Effects of speed-accuracy instructions on oculomotor scanning and target recognition in a simulated baggage X-ray screening task
Visual search tasks are often carried out under high levels of time stress. Transportation security screeners, for example, face demands to achieve high levels of accuracy while maintaining rapid passenger throughput. An experiment examined the strategies by which operators regulate visual search performance under such conditions. Observers performed a simulated baggage-screening task under instructions to emphasise either response speed or accuracy. Behavioural measures and eye movements were recorded. Observers made fewer and briefer fixations under emphasise-speed than under emphasise-accuracy instructions. Losses in accuracy were produced by more frequent failures to fixate on targets and a decrease in the detection rate of non-fixated targets. The likelihood with which observers detected a fixated target was similar across speed-accuracy instructions. Results will inform efforts to model visual search in naturalistic tasks, allowing more accurate prediction of response times and error rate and may aid the design of training programmes and other interventions to improve search performance under stress.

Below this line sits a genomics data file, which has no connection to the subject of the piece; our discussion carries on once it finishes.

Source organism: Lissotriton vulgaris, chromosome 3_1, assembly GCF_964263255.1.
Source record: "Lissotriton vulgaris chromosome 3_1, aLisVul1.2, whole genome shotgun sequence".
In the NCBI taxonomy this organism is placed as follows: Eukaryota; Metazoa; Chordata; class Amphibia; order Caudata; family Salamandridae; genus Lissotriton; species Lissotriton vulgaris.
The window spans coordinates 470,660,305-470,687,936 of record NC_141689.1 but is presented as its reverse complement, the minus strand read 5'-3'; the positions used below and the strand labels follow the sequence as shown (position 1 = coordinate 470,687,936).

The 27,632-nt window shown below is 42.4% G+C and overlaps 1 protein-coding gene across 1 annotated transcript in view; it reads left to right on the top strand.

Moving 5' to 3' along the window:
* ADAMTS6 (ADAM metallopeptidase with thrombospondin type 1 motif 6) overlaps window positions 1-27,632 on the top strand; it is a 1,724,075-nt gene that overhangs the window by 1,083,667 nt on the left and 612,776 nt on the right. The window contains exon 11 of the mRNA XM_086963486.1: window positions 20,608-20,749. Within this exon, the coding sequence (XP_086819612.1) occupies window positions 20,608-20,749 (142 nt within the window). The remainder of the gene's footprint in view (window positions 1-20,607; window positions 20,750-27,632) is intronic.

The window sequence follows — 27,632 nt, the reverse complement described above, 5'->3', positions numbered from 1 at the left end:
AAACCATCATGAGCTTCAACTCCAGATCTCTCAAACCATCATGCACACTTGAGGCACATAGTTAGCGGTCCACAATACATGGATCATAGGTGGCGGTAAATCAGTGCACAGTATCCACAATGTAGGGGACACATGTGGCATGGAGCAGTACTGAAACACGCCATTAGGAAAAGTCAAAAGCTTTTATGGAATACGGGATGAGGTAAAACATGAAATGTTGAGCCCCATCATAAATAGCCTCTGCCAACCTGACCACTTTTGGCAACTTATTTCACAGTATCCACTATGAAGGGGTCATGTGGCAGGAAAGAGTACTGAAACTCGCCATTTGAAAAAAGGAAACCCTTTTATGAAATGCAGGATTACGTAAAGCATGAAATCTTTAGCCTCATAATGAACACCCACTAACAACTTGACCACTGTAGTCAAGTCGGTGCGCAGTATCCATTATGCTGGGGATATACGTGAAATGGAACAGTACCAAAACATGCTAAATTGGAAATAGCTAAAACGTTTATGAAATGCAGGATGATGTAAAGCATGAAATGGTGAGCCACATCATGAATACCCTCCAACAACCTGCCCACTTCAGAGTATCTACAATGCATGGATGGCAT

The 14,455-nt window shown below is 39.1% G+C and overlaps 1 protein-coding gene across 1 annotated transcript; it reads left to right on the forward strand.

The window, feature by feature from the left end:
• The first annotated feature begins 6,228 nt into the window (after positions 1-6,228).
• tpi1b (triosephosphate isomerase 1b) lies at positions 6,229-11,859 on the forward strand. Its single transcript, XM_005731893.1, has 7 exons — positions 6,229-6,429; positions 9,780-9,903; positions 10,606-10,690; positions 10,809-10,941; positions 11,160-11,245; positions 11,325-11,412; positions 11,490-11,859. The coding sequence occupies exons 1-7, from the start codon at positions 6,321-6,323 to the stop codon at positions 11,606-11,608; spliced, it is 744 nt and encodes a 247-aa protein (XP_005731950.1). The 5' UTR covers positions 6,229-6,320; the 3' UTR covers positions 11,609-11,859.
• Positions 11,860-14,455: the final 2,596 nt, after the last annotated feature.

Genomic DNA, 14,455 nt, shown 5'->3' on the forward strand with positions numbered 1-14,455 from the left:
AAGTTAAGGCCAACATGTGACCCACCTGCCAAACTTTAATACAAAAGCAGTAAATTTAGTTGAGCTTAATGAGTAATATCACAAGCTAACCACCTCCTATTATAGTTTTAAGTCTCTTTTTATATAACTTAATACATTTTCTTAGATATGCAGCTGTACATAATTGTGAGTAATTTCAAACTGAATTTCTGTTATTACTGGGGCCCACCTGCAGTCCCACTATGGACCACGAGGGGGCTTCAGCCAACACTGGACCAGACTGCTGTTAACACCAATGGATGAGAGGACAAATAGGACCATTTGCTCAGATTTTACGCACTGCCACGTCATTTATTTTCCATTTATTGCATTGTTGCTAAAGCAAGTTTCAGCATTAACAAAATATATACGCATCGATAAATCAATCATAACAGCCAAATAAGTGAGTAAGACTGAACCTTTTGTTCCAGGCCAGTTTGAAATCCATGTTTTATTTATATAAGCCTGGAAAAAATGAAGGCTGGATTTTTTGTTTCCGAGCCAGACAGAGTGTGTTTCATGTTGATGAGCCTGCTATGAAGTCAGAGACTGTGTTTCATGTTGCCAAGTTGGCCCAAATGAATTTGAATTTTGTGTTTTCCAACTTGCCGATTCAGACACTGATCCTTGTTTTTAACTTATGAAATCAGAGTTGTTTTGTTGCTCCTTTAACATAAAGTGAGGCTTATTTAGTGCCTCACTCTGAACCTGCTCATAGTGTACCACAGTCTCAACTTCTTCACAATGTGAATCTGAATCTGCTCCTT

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Document Type: Research Article
Affiliations: Aviation Human Factors Division, University Illinois at Urbana-Champaign, Institute of Aviation, Savoy, IL, USA
Publication date: March 1, 2009